Atheist Theology


What counts as knowledge?  How do you decide what is true?


What are your meta-ethic positions?  What are your ethical standards?


How do you approach Biblical texts, Muslim texts and the like?


What are your beliefs, attitudes and behaviors towards others outside your group?
See my definition here.

Theory of Religion:

What is your definition of religion?  Why do religions exist?  How do religions evolve or change?


Who was Jesus?


Should atheism be preached?  How?  What style?  What do you feel about confronting others who disagree with you?


Should Atheists organize themselves? How should Atheists organize themselves? How do you feel about Atheist organizations?


How did the universe begin?  Are their other universes?  What is the universe composed of.


Can you improve yourself?  How do you better yourself?  Why should you better yourself?


What should humans strive for?  Where is humanity going?

    Why Atheist Theology?

    We often see it debated whether Atheism is a religion or a worldview.  It is put forward that Atheism is simply the belief that there is no evidence for the existence of gods or spirits.  But Atheists are people who have opinions (systematized or not) about wider views which are entailed with this belief.  If nothing else, the same methods, insights, feelings or beliefs that led them to be atheists probably feed these wider views.  And to be catchy, I call this wider view their “Theology”.   Sure, one could say there are as many Atheist Theologies as their are atheists, but one could say the same of Christians. “Atheist Theology” is simply a tool to ponder our positions on the issues above and how our atheism connects to them.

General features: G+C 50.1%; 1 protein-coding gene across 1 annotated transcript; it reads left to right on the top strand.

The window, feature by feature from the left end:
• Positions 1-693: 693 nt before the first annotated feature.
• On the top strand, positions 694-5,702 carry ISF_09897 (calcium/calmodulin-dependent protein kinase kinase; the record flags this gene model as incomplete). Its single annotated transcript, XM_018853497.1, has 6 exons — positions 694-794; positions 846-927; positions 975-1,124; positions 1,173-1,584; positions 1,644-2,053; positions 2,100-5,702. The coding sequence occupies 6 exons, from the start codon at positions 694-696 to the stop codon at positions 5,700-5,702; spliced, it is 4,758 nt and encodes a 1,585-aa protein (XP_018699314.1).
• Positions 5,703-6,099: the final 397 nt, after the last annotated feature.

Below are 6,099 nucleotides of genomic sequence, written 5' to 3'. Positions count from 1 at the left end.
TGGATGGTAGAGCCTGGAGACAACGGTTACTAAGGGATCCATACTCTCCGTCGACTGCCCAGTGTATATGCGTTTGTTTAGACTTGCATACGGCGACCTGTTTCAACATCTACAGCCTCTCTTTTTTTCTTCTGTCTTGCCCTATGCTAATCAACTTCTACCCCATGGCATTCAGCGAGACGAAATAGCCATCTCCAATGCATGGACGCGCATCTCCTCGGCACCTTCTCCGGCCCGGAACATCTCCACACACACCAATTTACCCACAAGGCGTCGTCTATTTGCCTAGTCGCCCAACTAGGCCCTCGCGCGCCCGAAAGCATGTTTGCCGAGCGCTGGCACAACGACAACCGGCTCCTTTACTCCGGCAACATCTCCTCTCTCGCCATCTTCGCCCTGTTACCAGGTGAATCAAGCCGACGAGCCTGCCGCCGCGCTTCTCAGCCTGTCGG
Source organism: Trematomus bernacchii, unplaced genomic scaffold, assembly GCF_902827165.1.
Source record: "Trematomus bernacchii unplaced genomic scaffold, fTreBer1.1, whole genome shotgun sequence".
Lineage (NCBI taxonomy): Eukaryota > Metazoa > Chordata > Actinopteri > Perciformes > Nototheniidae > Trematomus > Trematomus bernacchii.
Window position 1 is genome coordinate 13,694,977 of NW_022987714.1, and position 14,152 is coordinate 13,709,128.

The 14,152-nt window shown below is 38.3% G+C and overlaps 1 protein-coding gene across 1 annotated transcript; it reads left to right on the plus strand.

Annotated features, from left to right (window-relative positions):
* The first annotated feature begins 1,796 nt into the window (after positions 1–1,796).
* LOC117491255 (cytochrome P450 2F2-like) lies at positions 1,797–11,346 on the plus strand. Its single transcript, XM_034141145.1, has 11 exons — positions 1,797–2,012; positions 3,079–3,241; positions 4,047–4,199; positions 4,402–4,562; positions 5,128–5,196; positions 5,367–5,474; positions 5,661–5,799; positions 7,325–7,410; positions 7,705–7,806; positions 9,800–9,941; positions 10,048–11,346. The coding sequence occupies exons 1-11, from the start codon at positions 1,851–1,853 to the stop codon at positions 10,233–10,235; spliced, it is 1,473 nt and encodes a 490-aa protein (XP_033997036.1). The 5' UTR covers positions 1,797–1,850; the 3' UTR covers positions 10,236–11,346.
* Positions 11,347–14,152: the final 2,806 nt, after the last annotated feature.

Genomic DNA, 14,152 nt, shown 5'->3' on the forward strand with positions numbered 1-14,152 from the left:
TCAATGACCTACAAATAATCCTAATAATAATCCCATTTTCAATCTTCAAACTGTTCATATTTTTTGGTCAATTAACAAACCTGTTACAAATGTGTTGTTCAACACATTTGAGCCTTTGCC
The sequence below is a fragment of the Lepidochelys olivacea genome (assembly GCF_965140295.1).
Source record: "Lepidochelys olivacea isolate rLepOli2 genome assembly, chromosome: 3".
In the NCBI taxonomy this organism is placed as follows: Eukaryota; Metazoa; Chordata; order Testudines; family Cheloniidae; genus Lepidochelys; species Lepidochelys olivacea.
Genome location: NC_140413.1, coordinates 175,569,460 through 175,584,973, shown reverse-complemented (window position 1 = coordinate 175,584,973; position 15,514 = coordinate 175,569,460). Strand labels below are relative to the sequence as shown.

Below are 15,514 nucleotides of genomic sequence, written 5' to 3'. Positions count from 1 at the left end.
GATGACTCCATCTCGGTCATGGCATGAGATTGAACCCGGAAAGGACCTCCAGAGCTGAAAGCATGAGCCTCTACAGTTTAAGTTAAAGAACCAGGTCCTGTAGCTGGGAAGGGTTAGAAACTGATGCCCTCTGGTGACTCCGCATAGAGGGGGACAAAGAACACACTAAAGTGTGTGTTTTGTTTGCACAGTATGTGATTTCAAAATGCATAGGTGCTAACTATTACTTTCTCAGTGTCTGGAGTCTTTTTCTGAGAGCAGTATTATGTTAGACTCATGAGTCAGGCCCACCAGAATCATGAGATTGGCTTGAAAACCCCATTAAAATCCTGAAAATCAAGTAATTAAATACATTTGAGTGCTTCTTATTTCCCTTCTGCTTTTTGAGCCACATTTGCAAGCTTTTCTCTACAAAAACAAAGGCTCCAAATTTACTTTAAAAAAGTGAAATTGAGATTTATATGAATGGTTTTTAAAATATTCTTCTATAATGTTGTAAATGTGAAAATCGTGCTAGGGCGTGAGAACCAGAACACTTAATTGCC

Trying to systematize your philosophy can be a very informative process.  I think it would be cool if atheist sites had a page that listed their theology. This would facilitate dialogue between atheists and theists and also between atheists themselves.  I don’t feel everyone is responsible for systematizing their beliefs, but in the blogosphere, such an effort would be revealing !

    Please comment and I will modify this list as we go along.


    1.   OK, “Soteriology” usually deals with how your survive death or how you are “saved” from a bad fate after death, but this seems as close as an Atheist can get to this question.  And these are good questions.

    2.  Ok, I have changed the normal meaning of  “Eschatology”,  but I think you can see the relatedness of the questions I have listed.


    Filed under Critical Thinking, Ethics, Philosophy & Religion

    8 responses to “Atheist Theology

    1. Atheism is neither a religion nor a worldview, atheism is simply the answer to a single question: do you believe in a god. If you answer yes, you are a theist, if you answer anything else, you are an atheist. Atheism, like theism, is a top-level category, you can further break it down into reasons why someone believes or does not believe something, just like you can break theism down into various religions and further into various sects, but when you’re talking about atheism, there’s nothing else to discuss. Any other opinions or beliefs that individual atheists might have are largely irrelevant because they fall outside the strict pervue of atheism itself, it’s no more relevant what an individual atheist thinks about religion than it is what an individual theist thinks about stamp collecting. It becomes an entirely personal opinion, nothing more.

      However, I’m happy to answer your questions, not as an atheist, but as a human being with opinions.

      1) What counts as knowledge? It depends on what you mean by knowledge, of course. I would only consider objective knowledge, things that can be tested by a wide range of individuals and found to be widely consistent, then one could consider it knowledge. The subjective, I would call belief because it isn’t testable. A drunk might see pink elephants, should we consider that to be knowledge or belief? I know which one I pick. We decide what is true based on the objective support a proposition has, it can really only be based on evidence, logic, reason and critical thinking and is always open to revision as we learn more.